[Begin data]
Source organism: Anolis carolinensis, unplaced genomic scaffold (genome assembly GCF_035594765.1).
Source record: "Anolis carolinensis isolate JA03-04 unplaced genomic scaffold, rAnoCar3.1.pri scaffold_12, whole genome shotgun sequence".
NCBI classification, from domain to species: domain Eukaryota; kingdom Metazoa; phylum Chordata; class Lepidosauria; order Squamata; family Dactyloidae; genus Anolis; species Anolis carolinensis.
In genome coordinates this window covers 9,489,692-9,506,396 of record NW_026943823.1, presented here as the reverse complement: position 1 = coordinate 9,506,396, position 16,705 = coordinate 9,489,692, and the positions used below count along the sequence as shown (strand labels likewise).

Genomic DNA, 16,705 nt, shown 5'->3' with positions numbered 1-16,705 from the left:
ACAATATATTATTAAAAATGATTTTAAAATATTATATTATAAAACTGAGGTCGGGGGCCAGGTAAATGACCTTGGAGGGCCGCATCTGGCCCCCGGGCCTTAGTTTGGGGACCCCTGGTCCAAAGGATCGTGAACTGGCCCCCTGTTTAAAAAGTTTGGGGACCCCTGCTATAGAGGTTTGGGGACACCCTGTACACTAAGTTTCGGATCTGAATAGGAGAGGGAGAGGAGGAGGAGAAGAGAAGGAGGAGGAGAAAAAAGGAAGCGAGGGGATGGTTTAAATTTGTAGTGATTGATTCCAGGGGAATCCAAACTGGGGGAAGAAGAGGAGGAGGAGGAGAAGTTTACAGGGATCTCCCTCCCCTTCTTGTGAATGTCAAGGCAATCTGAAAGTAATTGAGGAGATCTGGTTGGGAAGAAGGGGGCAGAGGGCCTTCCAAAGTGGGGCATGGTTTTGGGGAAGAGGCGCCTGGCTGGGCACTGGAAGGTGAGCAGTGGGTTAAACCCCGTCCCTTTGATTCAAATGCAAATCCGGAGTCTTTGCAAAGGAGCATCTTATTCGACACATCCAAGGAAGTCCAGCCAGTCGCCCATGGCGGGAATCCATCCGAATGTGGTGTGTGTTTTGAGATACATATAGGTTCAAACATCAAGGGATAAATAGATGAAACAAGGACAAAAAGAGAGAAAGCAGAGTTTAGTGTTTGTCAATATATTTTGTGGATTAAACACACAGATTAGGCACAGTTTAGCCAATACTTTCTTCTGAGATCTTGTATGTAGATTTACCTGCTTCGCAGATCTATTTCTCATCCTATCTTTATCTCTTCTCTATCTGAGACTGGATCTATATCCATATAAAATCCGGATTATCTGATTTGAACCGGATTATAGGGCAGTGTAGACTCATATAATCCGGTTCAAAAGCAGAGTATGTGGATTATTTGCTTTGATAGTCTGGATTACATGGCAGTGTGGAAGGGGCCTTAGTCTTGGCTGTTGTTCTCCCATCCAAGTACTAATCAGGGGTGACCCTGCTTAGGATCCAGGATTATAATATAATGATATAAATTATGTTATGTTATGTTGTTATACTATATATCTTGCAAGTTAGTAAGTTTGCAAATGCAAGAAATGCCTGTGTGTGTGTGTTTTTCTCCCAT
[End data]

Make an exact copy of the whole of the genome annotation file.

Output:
Source organism: Anolis carolinensis, unplaced genomic scaffold (genome assembly GCF_035594765.1).
Source record: "Anolis carolinensis isolate JA03-04 unplaced genomic scaffold, rAnoCar3.1.pri scaffold_12, whole genome shotgun sequence".
NCBI classification, from domain to species: domain Eukaryota; kingdom Metazoa; phylum Chordata; class Lepidosauria; order Squamata; family Dactyloidae; genus Anolis; species Anolis carolinensis.
In genome coordinates this window covers 9,489,692-9,506,396 of record NW_026943823.1, presented here as the reverse complement: position 1 = coordinate 9,506,396, position 16,705 = coordinate 9,489,692, and the positions used below count along the sequence as shown (strand labels likewise).

Genomic DNA, 16,705 nt, shown 5'->3' with positions numbered 1-16,705 from the left:
ACAATATATTATTAAAAATGATTTTAAAATATTATATTATAAAACTGAGGTCGGGGGCCAGGTAAATGACCTTGGAGGGCCGCATCTGGCCCCCGGGCCTTAGTTTGGGGACCCCTGGTCCAAAGGATCGTGAACTGGCCCCCTGTTTAAAAAGTTTGGGGACCCCTGCTATAGAGGTTTGGGGACACCCTGTACACTAAGTTTCGGATCTGAATAGGAGAGGGAGAGGAGGAGGAGAAGAGAAGGAGGAGGAGAAAAAAGGAAGCGAGGGGATGGTTTAAATTTGTAGTGATTGATTCCAGGGGAATCCAAACTGGGGGAAGAAGAGGAGGAGGAGGAGAAGTTTACAGGGATCTCCCTCCCCTTCTTGTGAATGTCAAGGCAATCTGAAAGTAATTGAGGAGATCTGGTTGGGAAGAAGGGGGCAGAGGGCCTTCCAAAGTGGGGCATGGTTTTGGGGAAGAGGCGCCTGGCTGGGCACTGGAAGGTGAGCAGTGGGTTAAACCCCGTCCCTTTGATTCAAATGCAAATCCGGAGTCTTTGCAAAGGAGCATCTTATTCGACACATCCAAGGAAGTCCAGCCAGTCGCCCATGGCGGGAATCCATCCGAATGTGGTGTGTGTTTTGAGATACATATAGGTTCAAACATCAAGGGATAAATAGATGAAACAAGGACAAAAAGAGAGAAAGCAGAGTTTAGTGTTTGTCAATATATTTTGTGGATTAAACACACAGATTAGGCACAGTTTAGCCAATACTTTCTTCTGAGATCTTGTATGTAGATTTACCTGCTTCGCAGATCTATTTCTCATCCTATCTTTATCTCTTCTCTATCTGAGACTGGATCTATATCCATATAAAATCCGGATTATCTGATTTGAACCGGATTATAGGGCAGTGTAGACTCATATAATCCGGTTCAAAAGCAGAGTATGTGGATTATTTGCTTTGATAGTCTGGATTACATGGCAGTGTGGAAGGGGCCTTAGTCTTGGCTGTTGTTCTCCCATCCAAGTACTAATCAGGGGTGACCCTGCTTAGGATCCAGGATTATAATATAATGATATAAATTATGTTATGTTATGTTGTTATACTATATATCTTGCAAGTTAGTAAGTTTGCAAATGCAAGAAATGCCTGTGTGTGTGTGTTTTTCTCCCAT